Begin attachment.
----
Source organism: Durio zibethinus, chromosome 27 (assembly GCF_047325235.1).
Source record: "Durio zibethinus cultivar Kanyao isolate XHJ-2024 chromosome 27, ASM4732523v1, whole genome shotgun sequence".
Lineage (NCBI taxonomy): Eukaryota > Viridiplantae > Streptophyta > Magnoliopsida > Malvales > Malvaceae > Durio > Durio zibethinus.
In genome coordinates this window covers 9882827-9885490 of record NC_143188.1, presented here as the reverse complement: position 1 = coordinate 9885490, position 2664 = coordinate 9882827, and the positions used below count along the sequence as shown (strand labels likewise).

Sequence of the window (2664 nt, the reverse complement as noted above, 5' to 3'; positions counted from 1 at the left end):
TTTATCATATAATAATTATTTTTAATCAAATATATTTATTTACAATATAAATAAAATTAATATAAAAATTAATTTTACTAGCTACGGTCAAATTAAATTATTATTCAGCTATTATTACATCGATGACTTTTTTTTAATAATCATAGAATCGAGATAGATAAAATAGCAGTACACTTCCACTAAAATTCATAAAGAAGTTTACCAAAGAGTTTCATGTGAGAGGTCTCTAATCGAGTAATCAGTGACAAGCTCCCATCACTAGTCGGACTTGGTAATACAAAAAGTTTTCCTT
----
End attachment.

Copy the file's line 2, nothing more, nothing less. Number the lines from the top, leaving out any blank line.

Source record: "Durio zibethinus cultivar Kanyao isolate XHJ-2024 chromosome 27, ASM4732523v1, whole genome shotgun sequence".